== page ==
This month we’re pleased to hear from Claire Harris at our partner organisation CSIRO, about dust storms and the collaborative work TERN’s AusCover Facility and its partners are doing to mitigate their impacts.
Residents of South Australia, Victoria, New South Wales and the ACT will be all too aware of the uncomfortably strong winds that have accompanied the recent record breaking heatwave. Wind can sometimes result in significant soil erosion and dust in the air. Dust can be bad for our health, ecosystems, agriculture, transport, our infrastructure and ultimately our economy (although Marjory from Little Britain might disagree as she rolls out her diet programs).
Few of us could forget the dust storm in September 2009, which famously blanketed Sydney in a bright orange hue. The urban costs of this storm were estimated at $300 million (Photo courtesy The Age).
One way to understand the risks of dust storms is to marry weather forecasts with the potential dust sources across the country and see if they are going to meet up.
Dr Juan Pablo Guerschman, a CSIRO Research Scientist and collaborator in TERN’s AusCover Facility, has been working with colleagues in and with funding from the Australian Government Department of Agriculture, state and territory governments to deliver Australia’s dust and ground cover monitoring expertise.
‘Using satellite products we can estimate landscape properties of interest across the Australian continent like the proportion of the land that is covered by vegetation – either green or dry – or is bare soil.’
‘When there’s windy weather, it means that there’s a risk of dust storms and erosion of our soil and so particularly in spring we know that our data products will be in demand.’
Every eight days a new image comes through from an imaging sensor called MODIS attached to two NASA satellites. Juan and team have developed a system that takes that satellite information, runs it through mathematical calculations and delivers information about ground cover through the AusCover portal and served via the National Computer Infrastructure. This is then picked up by data users such as the Community DustWatch program to assess where there might be sources of dust.
The DustWatch program tracks wind erosion across Australia and produces a range of maps and products for use by governments and land managers and to warn agencies monitoring air quality of incoming dust storms.
Estimates of ground cover and observations of its change over time provide land managers, policy-makers and scientists with valuable information for addressing a range of environmental management issues.
Dr John Leys, Community DustWatch Coordinator, says that by combining weather station information, indicating the wind direction, with the CSIRO ground cover information from the AusCover portal they can look for possible sources indicated by bare ground. Dr Leys and his team then connect with their network, sometimes by phone or by email, to find out what is happening in that area.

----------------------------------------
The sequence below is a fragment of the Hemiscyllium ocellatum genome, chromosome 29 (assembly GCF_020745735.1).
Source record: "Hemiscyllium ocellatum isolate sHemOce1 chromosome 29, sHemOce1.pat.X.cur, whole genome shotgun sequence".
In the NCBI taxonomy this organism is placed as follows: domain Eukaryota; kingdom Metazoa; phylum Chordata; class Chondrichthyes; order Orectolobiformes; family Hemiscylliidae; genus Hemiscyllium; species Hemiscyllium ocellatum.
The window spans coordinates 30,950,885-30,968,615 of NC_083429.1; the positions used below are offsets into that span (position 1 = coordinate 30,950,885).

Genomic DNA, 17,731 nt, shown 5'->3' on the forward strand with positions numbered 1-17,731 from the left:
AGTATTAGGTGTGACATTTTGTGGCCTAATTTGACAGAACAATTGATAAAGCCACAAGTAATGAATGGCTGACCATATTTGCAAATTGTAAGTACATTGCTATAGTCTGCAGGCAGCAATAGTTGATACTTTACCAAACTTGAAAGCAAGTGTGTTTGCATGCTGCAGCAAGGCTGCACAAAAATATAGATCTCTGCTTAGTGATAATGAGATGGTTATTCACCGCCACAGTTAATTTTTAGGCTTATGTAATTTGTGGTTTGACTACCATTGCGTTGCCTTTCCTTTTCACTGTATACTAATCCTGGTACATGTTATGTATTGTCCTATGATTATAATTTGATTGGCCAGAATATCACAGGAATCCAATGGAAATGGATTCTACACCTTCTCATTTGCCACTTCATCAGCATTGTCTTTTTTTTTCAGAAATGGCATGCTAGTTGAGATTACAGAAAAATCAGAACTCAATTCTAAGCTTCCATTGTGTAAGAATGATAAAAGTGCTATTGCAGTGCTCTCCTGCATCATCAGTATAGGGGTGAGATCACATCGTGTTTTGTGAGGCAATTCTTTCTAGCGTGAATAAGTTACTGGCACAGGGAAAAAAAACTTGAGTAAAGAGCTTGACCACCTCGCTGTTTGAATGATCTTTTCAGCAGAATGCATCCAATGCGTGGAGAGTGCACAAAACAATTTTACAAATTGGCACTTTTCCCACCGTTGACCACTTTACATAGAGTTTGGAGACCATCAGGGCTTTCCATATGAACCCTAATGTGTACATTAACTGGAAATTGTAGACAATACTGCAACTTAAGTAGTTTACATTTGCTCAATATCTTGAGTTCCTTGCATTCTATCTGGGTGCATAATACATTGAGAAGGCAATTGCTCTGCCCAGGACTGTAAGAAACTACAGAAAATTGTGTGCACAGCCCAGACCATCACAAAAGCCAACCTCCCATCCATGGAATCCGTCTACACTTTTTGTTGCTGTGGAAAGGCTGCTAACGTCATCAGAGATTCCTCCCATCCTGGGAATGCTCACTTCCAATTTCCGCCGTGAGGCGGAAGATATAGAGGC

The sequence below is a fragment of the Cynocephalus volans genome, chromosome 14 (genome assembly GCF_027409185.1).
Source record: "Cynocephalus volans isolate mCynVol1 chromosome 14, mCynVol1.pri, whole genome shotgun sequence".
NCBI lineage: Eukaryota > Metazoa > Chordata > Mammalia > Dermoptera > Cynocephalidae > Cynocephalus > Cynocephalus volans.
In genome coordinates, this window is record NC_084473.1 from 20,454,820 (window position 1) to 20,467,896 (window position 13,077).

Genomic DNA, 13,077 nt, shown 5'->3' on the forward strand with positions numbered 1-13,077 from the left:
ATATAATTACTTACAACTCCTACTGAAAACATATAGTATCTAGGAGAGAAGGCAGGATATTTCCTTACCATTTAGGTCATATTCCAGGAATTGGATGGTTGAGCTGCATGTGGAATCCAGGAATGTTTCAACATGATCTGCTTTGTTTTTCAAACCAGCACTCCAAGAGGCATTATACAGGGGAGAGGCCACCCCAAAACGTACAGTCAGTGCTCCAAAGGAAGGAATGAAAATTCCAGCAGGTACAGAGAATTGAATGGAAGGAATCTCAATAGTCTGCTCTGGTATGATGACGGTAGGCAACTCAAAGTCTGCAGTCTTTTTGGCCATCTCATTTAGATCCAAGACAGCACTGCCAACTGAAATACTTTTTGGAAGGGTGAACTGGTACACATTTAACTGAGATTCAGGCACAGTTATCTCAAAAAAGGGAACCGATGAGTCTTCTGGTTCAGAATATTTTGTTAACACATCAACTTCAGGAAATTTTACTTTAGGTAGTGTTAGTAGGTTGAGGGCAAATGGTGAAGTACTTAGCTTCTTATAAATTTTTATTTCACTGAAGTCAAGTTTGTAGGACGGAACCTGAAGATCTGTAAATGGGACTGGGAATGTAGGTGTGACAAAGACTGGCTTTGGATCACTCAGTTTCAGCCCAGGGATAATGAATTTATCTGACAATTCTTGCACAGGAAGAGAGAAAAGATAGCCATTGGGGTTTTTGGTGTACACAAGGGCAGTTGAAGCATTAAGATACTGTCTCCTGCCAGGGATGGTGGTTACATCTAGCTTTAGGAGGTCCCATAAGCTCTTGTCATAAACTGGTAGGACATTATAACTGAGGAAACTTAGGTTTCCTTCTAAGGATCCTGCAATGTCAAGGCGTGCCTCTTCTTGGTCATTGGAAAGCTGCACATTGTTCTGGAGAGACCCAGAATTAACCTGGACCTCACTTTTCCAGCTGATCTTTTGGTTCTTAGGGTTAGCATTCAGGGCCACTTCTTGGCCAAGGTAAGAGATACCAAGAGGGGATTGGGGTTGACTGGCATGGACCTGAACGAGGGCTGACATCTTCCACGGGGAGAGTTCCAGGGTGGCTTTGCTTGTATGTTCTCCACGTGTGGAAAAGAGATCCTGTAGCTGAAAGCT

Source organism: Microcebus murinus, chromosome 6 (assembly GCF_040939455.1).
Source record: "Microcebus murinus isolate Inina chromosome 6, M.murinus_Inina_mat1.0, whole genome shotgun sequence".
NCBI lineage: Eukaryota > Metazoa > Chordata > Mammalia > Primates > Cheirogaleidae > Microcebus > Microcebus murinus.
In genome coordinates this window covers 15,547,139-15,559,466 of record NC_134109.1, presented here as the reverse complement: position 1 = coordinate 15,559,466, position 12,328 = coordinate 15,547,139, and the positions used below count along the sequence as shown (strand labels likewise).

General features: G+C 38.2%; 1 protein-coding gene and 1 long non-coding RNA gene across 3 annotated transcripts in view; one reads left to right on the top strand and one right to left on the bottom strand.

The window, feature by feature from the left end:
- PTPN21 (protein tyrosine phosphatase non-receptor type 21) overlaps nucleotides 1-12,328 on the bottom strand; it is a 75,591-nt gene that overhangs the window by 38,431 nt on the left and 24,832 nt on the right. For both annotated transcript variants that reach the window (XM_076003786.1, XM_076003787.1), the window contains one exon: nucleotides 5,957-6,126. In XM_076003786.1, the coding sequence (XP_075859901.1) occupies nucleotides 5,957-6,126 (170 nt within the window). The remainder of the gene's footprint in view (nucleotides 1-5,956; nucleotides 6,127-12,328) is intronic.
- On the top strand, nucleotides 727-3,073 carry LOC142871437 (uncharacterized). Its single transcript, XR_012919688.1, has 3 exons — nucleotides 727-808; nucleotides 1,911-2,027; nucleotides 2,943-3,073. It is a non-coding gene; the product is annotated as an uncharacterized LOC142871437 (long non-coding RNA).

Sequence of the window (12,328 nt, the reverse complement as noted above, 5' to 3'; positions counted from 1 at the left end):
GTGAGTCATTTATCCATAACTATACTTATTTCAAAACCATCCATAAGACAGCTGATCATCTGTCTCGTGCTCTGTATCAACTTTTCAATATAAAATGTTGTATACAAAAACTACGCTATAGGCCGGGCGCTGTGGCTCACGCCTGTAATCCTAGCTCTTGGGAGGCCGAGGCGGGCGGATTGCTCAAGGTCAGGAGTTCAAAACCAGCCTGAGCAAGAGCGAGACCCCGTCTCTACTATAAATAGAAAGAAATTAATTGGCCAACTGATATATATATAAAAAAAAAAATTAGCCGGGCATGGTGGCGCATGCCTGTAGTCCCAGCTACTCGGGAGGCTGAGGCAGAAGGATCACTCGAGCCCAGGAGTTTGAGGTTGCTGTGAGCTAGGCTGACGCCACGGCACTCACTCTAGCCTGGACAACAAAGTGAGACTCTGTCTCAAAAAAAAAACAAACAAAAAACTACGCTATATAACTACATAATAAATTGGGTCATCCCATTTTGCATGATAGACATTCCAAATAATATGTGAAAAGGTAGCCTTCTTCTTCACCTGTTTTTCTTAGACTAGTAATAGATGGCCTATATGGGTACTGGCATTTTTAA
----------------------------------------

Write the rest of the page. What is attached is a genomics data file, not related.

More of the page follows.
‘This data from CSIRO has provided significant benefit to us. We can now get very quick spatial understanding of the landscape to see where bare ground might be a source of dust. When dust is measured in the DustWatch network of instruments, we can quickly find out where the dust is coming from.’
‘The dust storm that occurred last Tuesday (24th September 2013) originated from two source areas, Lake Eyre and another area with low ground cover that has been caused by an increase in feral animals.’
‘This information from CSIRO is the most rapidly-available data in Australia and it is critical,’ Dr Leys said.
According to Dr Leys ground cover in the rangelands of Australia has reduced during 2013. Many areas have lost a substantial amount (about 30 per cent) of ground cover. This has been due to lack of rain, extremely dry temperatures and higher feral animal numbers.
So we might be in for a long, dusty summer…
Beyond dust-watching this type of research is also useful in Australia, for example, managing grazing and other land management practices and tracking our carbon budgets.
But the work doesn’t stop there. The AusCover team continues to explore new opportunities for using remote sensing technologies to monitor ground cover. For example, in a new pilot project several small, compact and wirelessly networked sensors are being installed across the landscape to measure light levels, temperature, humidity and soil moisture to monitor the drying of a landscape at a greater level of detail than ever before.
Dr Alex Held, AusCover Director, will speak about this initiative and other AusCover projects at the upcoming ‘Science of Extreme Events’ public briefing.
Ground cover estimates from fractional cover data available via the AusCover data portal. Blue and red areas means ground is exposed and more at risk of erosion and green areas covered by vegetation.
Ground cover estimates for the Diamantina River region, as determined by AusCover and shown in Google Earth. The fractional cover data uses satellite images to estimate the proportion of bare ground (red), green vegetation (green) and non-green vegetation (blue). The image above shows the region in 2006, a particularly dry year when the landscape was very bare, with little green or dry vegetation cover. In contrast, the image below shows the same landscape in 2007 following flood events resulting from cyclone runoff, when the river channel has come to life.
Published in TERN newsletter January 2014